New Delhi: Greek third seed Stefanos Tsitsipas outlasted three-time Grand Slam champion Andy Murray in a five-set US Open first-round thriller on Monday at Arthur Ashe Stadium.
Tsitsipas defeated the 112th-ranked British star 2-6, 7-6 (9/7), 3-6, 6-3, 6-4 in an atmosphere more like an intense second-week showdown than a curtain-raiser for the fortnight.
“It didn’t come easy,” Tsitsipas said. “Lots of sacrifices I had to make on the court to get back.”
Murray, a three-time Grand Slam champion, would have been the lowest-ranked player to beat a top-three rival at the US Open since the rankings began in 1973.
Two-time Olympic champion Murray, the 2012 US Open and 2013 and 2016 Wimbledon winner, lost for the first time in 15 first-round US Open matches despite cheers in a nearly full venue.
“To have an electric atmosphere out here is something we’ve been waiting for for almost a year,” Tsitsipas said.
Tsitsipas, this year’s French Open runner-up, took a long break before the final set, frustrating Murray, who surrendered a break in the opening game.
Murray forced a break point in the fourth game but Tsitsipas saved it with a forehand winner and held to lead 3-1.
Tsitsipas held at love in the final game to end Murray’s valiant effort after four hours and 49 minutes and advance to a second-round match against France’s Adrian Mannarino.
“I hope I can keep my game at the same level I had today,” Tsitsipas said.
In the first set, Murray broke twice on Tsitsipas unforced errors for a 4-1 lead, then later hit a forehand volley winner that earned him a set point and had him punching the air five times with his right hand in excitement.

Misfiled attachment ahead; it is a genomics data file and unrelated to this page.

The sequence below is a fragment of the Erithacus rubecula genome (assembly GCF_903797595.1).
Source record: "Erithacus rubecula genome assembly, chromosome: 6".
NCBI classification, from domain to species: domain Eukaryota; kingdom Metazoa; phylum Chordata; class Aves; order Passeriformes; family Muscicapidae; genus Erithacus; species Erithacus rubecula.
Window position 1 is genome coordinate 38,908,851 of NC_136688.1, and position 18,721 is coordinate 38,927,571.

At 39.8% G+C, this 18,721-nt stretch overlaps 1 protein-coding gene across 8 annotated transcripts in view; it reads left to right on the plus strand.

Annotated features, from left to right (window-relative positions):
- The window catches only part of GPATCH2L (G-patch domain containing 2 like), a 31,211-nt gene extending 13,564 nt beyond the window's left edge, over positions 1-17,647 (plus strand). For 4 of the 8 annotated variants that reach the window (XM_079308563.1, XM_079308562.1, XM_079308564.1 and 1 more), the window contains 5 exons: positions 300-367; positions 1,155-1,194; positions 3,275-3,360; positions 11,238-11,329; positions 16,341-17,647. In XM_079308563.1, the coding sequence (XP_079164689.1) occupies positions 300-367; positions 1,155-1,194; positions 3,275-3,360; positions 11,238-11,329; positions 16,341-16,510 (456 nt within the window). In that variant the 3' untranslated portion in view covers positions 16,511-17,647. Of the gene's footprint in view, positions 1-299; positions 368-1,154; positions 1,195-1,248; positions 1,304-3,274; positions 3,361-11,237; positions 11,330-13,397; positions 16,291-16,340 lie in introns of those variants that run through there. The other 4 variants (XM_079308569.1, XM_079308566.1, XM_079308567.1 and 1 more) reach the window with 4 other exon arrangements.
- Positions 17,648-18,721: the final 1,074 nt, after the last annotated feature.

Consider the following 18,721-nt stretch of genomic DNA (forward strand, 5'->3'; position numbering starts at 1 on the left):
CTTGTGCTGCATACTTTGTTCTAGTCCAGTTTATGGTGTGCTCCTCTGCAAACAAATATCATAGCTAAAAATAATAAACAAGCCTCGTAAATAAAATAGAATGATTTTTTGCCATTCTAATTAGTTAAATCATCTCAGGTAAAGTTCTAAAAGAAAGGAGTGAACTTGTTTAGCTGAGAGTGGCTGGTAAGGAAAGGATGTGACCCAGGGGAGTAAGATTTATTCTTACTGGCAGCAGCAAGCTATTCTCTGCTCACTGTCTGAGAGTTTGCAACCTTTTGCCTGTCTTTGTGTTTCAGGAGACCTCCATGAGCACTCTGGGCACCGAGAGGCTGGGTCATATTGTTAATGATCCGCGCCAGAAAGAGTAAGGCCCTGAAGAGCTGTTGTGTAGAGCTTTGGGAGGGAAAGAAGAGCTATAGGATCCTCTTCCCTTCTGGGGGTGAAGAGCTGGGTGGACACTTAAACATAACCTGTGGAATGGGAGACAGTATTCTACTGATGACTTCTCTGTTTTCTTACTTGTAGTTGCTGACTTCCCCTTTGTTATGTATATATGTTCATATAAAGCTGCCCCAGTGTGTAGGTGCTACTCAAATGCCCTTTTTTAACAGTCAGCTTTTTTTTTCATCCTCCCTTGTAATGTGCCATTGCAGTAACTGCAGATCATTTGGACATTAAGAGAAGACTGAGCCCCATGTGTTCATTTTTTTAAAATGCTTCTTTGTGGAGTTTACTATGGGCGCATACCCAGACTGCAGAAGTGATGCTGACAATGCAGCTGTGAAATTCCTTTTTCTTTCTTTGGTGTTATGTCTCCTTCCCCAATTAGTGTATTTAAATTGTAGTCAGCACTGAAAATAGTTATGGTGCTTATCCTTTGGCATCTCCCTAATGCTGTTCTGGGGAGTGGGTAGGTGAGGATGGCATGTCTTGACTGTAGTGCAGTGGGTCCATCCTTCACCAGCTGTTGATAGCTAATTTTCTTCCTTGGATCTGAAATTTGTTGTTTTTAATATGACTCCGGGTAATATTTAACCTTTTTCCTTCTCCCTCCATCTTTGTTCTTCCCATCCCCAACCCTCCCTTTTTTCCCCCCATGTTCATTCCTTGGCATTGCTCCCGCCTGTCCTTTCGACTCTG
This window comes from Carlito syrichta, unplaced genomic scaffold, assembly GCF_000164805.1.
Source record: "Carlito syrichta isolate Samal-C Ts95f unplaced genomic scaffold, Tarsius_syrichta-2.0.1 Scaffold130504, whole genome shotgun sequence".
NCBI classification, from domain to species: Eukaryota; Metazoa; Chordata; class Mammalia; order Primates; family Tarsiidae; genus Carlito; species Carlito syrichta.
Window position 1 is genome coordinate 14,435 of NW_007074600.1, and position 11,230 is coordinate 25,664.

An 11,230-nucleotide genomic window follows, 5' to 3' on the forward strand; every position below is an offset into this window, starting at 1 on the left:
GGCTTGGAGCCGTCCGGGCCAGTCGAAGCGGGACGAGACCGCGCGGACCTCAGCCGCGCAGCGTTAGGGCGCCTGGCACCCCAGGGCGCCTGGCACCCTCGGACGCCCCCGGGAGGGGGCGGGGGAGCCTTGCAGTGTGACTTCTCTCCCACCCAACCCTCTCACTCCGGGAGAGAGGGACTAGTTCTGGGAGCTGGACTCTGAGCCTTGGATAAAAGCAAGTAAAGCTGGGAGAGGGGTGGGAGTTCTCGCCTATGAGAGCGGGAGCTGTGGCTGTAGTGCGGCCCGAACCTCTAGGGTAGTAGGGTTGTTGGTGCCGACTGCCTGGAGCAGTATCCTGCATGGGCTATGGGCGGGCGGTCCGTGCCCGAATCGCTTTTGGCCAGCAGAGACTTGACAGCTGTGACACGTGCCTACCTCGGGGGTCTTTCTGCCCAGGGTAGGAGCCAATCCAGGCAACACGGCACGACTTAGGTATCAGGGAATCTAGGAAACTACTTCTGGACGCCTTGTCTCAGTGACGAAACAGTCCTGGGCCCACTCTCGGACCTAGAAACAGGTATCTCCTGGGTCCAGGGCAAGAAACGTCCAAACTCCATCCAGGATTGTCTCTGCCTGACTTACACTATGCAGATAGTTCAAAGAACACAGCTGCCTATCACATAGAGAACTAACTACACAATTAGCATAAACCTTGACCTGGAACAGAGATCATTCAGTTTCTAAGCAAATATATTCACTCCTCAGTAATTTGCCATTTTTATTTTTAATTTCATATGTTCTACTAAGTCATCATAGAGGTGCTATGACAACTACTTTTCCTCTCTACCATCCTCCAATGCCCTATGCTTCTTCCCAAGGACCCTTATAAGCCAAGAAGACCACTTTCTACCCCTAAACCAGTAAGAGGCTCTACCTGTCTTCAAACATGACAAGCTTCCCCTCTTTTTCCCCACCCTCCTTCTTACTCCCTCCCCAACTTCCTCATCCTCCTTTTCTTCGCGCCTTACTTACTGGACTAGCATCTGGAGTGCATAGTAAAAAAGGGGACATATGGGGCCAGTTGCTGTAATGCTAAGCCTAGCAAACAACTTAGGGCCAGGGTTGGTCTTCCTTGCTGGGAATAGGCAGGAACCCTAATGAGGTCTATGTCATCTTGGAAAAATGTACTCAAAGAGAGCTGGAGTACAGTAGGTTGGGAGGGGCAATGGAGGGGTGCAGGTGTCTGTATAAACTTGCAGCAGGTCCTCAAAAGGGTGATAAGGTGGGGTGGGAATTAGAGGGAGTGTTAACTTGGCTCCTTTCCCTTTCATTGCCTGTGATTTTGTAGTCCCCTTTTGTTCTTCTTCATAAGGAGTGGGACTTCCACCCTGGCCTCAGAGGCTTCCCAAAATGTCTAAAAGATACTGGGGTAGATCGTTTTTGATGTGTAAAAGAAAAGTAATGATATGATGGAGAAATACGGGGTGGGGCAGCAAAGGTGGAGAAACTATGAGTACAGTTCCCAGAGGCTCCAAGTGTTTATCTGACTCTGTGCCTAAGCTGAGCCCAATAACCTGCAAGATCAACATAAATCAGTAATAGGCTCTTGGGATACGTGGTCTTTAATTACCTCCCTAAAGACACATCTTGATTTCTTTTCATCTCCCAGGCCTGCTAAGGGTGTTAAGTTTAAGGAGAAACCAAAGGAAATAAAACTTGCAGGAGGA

Moments later, he blasted a service winner to close out the first set in 42 minutes.
In the second-set tie-breaker, Murray delivered a lob winner for a 5-3 lead, but slipped at the net during a volley exchange and not only lost the point but appeared to damage his shoes.
Tsitsipas netted a backhand to hand Murray two set points at 6-4, but the 23-year-old Greek star won five of the next six points to grab the set and level the match.
Murray yelled to his support staff in the stands that he didn’t have another pair of shoes in the tie-break and complained about inattention to detail after dropping the set. Murray walked off the court during the break while leaving his shoes behind.
Murray broke in the second game of the third set and held out from there, finishing off the set with a forehand down the line winner after three hours.
Tsitsipas, who had a trainer treat his left leg after set three, rolled to a 5-0 lead in taking the fourth set.
Crowd energy returns
Cheering spectators brought energy to the spectacle at Arthur Ashe Stadium, where defending champion Naomi Osaka was set to play later. Fans weren’t allowed at last year’s US Open due to COVID-19 safety issues and this year’s ticketholders must show proof of vaccination to attend.
“Playing without fans here was brutal,” 2017 US Open winner Sloane Stephens said. “Having these fans out and the energy, the atmosphere, it brings a lot back to tennis.”
Two-time Grand Slam champion Simona Halep and Stephens each won to reach the second round. Stephens beat fellow American Madison Keys 6-3, 1-6, 7-6 (9/7) and Romanian Halep defeated Italy’s Camila Giorgi 6-4, 7-6 (7/3).
“We missed a lot the people in the crowd,” Halep said. “You cannot compare the atmosphere. It’s much better. You feel the energy. You feel alive on court. Hopefully it will stay like that forever.”
The biggest cheers yet will likely greet Osaka, seeking her third US Open crown in four years, in the night feature match against 87th-ranked Czech Marie Bouzkova.
Russian fifth seed Andrey Rublev advanced by ousting 221st-ranked Ivo Karlovic 6-3, 7-6 (7/3), 6-3. The 42-year-old Croatian was the oldest US Open qualifier in the Open Era (since 1968).